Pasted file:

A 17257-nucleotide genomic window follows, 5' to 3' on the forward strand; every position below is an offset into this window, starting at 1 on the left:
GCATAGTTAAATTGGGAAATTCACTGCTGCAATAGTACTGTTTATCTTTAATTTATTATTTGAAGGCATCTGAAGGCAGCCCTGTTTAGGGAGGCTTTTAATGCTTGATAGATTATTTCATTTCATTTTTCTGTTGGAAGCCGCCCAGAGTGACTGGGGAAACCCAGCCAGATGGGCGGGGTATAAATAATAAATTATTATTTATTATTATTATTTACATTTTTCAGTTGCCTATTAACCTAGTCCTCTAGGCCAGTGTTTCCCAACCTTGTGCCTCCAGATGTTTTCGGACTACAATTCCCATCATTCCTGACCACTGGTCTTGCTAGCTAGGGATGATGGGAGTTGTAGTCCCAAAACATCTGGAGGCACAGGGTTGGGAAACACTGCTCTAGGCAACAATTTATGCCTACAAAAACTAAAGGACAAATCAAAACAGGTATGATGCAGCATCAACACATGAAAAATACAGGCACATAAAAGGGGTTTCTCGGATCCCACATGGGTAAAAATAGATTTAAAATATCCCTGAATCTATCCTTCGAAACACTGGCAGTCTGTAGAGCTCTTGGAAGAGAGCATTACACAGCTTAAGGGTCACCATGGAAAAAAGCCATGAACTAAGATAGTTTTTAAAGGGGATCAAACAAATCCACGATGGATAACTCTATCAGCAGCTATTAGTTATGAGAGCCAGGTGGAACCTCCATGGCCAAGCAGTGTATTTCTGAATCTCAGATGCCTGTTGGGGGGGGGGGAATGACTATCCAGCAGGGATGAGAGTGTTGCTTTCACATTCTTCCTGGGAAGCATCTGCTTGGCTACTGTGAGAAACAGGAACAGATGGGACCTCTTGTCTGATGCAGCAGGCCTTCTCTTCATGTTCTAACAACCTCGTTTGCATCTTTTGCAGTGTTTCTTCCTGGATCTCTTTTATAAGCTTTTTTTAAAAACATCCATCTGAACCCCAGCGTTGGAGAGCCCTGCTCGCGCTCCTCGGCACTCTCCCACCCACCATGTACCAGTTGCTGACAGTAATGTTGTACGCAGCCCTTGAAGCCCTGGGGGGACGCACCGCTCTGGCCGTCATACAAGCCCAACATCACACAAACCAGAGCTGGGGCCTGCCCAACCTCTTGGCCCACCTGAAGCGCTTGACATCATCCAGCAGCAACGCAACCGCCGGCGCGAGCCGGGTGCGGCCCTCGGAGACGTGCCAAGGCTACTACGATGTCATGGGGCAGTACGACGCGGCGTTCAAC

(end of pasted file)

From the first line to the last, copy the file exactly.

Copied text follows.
A 17257-nucleotide genomic window follows, 5' to 3' on the forward strand; every position below is an offset into this window, starting at 1 on the left:
GCATAGTTAAATTGGGAAATTCACTGCTGCAATAGTACTGTTTATCTTTAATTTATTATTTGAAGGCATCTGAAGGCAGCCCTGTTTAGGGAGGCTTTTAATGCTTGATAGATTATTTCATTTCATTTTTCTGTTGGAAGCCGCCCAGAGTGACTGGGGAAACCCAGCCAGATGGGCGGGGTATAAATAATAAATTATTATTTATTATTATTATTTACATTTTTCAGTTGCCTATTAACCTAGTCCTCTAGGCCAGTGTTTCCCAACCTTGTGCCTCCAGATGTTTTCGGACTACAATTCCCATCATTCCTGACCACTGGTCTTGCTAGCTAGGGATGATGGGAGTTGTAGTCCCAAAACATCTGGAGGCACAGGGTTGGGAAACACTGCTCTAGGCAACAATTTATGCCTACAAAAACTAAAGGACAAATCAAAACAGGTATGATGCAGCATCAACACATGAAAAATACAGGCACATAAAAGGGGTTTCTCGGATCCCACATGGGTAAAAATAGATTTAAAATATCCCTGAATCTATCCTTCGAAACACTGGCAGTCTGTAGAGCTCTTGGAAGAGAGCATTACACAGCTTAAGGGTCACCATGGAAAAAAGCCATGAACTAAGATAGTTTTTAAAGGGGATCAAACAAATCCACGATGGATAACTCTATCAGCAGCTATTAGTTATGAGAGCCAGGTGGAACCTCCATGGCCAAGCAGTGTATTTCTGAATCTCAGATGCCTGTTGGGGGGGGGGGAATGACTATCCAGCAGGGATGAGAGTGTTGCTTTCACATTCTTCCTGGGAAGCATCTGCTTGGCTACTGTGAGAAACAGGAACAGATGGGACCTCTTGTCTGATGCAGCAGGCCTTCTCTTCATGTTCTAACAACCTCGTTTGCATCTTTTGCAGTGTTTCTTCCTGGATCTCTTTTATAAGCTTTTTTTAAAAACATCCATCTGAACCCCAGCGTTGGAGAGCCCTGCTCGCGCTCCTCGGCACTCTCCCACCCACCATGTACCAGTTGCTGACAGTAATGTTGTACGCAGCCCTTGAAGCCCTGGGGGGACGCACCGCTCTGGCCGTCATACAAGCCCAACATCACACAAACCAGAGCTGGGGCCTGCCCAACCTCTTGGCCCACCTGAAGCGCTTGACATCATCCAGCAGCAACGCAACCGCCGGCGCGAGCCGGGTGCGGCCCTCGGAGACGTGCCAAGGCTACTACGATGTCATGGGGCAGTACGACGCGGCGTTCAAC